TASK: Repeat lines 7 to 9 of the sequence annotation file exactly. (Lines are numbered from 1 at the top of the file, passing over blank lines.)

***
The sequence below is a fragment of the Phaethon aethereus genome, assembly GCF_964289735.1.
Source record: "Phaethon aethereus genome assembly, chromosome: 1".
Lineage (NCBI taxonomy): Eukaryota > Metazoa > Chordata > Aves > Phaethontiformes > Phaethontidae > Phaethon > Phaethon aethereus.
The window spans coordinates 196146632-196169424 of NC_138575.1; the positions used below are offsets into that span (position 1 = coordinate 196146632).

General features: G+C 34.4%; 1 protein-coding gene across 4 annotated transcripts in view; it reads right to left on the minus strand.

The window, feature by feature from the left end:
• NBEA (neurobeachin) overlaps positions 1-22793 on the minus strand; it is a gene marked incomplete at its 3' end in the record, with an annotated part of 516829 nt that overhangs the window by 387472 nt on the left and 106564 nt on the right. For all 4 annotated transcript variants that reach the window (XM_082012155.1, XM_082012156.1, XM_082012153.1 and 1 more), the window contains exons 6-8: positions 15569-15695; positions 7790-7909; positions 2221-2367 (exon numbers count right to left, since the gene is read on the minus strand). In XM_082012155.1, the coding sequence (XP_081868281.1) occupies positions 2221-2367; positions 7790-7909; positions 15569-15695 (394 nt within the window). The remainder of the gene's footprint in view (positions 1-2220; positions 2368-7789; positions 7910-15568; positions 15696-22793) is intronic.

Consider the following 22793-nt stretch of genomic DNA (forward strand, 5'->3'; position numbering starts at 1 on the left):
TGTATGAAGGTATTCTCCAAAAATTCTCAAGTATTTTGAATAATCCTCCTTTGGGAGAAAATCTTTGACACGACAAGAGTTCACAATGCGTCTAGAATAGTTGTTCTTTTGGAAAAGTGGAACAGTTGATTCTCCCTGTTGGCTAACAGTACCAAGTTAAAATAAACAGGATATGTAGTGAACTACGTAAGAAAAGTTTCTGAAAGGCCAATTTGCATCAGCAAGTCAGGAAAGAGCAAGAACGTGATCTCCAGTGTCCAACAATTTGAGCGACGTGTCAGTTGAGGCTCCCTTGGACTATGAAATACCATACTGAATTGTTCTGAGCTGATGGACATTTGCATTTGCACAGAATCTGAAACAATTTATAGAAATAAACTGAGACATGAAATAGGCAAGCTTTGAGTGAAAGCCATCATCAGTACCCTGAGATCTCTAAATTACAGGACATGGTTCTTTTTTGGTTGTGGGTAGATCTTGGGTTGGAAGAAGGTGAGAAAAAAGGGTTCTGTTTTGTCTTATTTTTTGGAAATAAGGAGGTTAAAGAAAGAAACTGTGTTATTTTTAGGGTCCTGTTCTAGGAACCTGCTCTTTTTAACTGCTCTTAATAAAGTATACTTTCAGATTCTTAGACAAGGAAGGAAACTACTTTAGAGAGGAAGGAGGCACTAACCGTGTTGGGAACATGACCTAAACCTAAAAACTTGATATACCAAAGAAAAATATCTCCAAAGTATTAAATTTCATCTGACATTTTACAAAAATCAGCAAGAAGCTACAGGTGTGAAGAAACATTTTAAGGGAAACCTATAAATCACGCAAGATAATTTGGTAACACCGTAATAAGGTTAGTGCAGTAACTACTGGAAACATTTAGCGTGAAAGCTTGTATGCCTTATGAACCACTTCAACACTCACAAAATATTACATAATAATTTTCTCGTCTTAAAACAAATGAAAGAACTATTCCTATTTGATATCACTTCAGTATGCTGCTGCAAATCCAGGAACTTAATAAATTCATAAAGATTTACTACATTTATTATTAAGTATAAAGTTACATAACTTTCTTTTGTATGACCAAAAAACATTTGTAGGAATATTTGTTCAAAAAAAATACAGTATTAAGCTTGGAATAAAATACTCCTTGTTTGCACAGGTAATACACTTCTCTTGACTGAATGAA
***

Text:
• NBEA (neurobeachin) overlaps positions 1-22793 on the minus strand; it is a gene marked incomplete at its 3' end in the record, with an annotated part of 516829 nt that overhangs the window by 387472 nt on the left and 106564 nt on the right. For all 4 annotated transcript variants that reach the window (XM_082012155.1, XM_082012156.1, XM_082012153.1 and 1 more), the window contains exons 6-8: positions 15569-15695; positions 7790-7909; positions 2221-2367 (exon numbers count right to left, since the gene is read on the minus strand). In XM_082012155.1, the coding sequence (XP_081868281.1) occupies positions 2221-2367; positions 7790-7909; positions 15569-15695 (394 nt within the window). The remainder of the gene's footprint in view (positions 1-2220; positions 2368-7789; positions 7910-15568; positions 15696-22793) is intronic.

Consider the following 22793-nt stretch of genomic DNA (forward strand, 5'->3'; position numbering starts at 1 on the left):
TGTATGAAGGTATTCTCCAAAAATTCTCAAGTATTTTGAATAATCCTCCTTTGGGAGAAAATCTTTGACACGACAAGAGTTCACAATGCGTCTAGAATAGTTGTTCTTTTGGAAAAGTGGAACAGTTGATTCTCCCTGTTGGCTAACAGTACCAAGTTAAAATAAACAGGATATGTAGTGAACTACGTAAGAAAAGTTTCTGAAAGGCCAATTTGCATCAGCAAGTCAGGAAAGAGCAAGAACGTGATCTCCAGTGTCCAACAATTTGAGCGACGTGTCAGTTGAGGCTCCCTTGGACTATGAAATACCATACTGAATTGTTCTGAGCTGATGGACATTTGCATTTGCACAGAATCTGAAACAATTTATAGAAATAAACTGAGACATGAAATAGGCAAGCTTTGAGTGAAAGCCATCATCAGTACCCTGAGATCTCTAAATTACAGGACATGGTTCTTTTTTGGTTGTGGGTAGATCTTGGGTTGGAAGAAGGTGAGAAAAAAGGGTTCTGTTTTGTCTTATTTTTTGGAAATAAGGAGGTTAAAGAAAGAAACTGTGTTATTTTTAGGGTCCTGTTCTAGGAACCTGCTCTTTTTAACTGCTCTTAATAAAGTATACTTTCAGATTCTTAGACAAGGAAGGAAACTACTTTAGAGAGGAAGGAGGCACTAACCGTGTTGGGAACATGACCTAAACCTAAAAACTTGATATACCAAAGAAAAATATCTCCAAAGTATTAAATTTCATCTGACATTTTACAAAAATCAGCAAGAAGCTACAGGTGTGAAGAAACATTTTAAGGGAAACCTATAAATCACGCAAGATAATTTGGTAACACCGTAATAAGGTTAGTGCAGTAACTACTGGAAACATTTAGCGTGAAAGCTTGTATGCCTTATGAACCACTTCAACACTCACAAAATATTACATAATAATTTTCTCGTCTTAAAACAAATGAAAGAACTATTCCTATTTGATATCACTTCAGTATGCTGCTGCAAATCCAGGAACTTAATAAATTCATAAAGATTTACTACATTTATTATTAAGTATAAAGTTACATAACTTTCTTTTGTATGACCAAAAAACATTTGTAGGAATATTTGTTCAAAAAAAATACAGTATTAAGCTTGGAATAAAATACTCCTTGTTTGCACAGGTAATACACTTCTCTTGACTGAATGAA